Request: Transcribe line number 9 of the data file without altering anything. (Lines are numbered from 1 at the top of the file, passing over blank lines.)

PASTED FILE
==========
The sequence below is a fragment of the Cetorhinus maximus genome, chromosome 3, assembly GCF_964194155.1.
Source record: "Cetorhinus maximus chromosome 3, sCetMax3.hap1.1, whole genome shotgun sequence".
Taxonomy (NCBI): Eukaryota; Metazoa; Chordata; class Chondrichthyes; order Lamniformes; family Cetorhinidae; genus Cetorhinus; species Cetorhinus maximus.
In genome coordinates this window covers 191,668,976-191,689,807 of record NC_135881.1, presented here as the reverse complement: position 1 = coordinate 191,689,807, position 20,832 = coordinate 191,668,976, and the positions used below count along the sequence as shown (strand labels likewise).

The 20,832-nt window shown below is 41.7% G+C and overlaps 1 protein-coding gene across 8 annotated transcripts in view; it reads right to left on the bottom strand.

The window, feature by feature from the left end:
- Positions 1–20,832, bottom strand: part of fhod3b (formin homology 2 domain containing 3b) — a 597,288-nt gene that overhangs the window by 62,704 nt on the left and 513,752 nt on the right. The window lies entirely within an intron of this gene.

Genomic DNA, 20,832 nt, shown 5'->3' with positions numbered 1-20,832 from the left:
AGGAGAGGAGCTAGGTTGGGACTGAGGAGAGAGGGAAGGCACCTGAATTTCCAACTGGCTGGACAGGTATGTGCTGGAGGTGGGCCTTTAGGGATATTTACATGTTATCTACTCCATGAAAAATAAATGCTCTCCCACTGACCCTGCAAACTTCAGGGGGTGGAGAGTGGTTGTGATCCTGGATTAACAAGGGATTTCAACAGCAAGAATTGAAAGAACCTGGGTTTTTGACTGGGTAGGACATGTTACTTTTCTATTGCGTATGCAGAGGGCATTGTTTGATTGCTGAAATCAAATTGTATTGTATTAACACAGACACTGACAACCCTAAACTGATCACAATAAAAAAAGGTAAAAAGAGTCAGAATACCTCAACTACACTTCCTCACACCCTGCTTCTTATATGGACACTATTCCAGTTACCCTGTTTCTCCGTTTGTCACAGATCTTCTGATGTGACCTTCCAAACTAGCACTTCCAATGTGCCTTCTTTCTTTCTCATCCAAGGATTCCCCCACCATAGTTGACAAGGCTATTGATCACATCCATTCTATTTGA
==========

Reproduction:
AGGAGAGGAGCTAGGTTGGGACTGAGGAGAGAGGGAAGGCACCTGAATTTCCAACTGGCTGGACAGGTATGTGCTGGAGGTGGGCCTTTAGGGATATTTACATGTTATCTACTCCATGAAAAATAAATGCTCTCCCACTGACCCTGCAAACTTCAGGGGGTGGAGAGTGGTTGTGATCCTGGATTAACAAGGGATTTCAACAGCAAGAATTGAAAGAACCTGGGTTTTTGACTGGGTAGGACATGTTACTTTTCTATTGCGTATGCAGAGGGCATTGTTTGATTGCTGAAATCAAATTGTATTGTATTAACACAGACACTGACAACCCTAAACTGATCACAATAAAAAAAGGTAAAAAGAGTCAGAATACCTCAACTACACTTCCTCACACCCTGCTTCTTATATGGACACTATTCCAGTTACCCTGTTTCTCCGTTTGTCACAGATCTTCTGATGTGACCTTCCAAACTAGCACTTCCAATGTGCCTTCTTTCTTTCTCATCCAAGGATTCCCCCACCATAGTTGACAAGGCTATTGATCACATCCATTCTATTTGA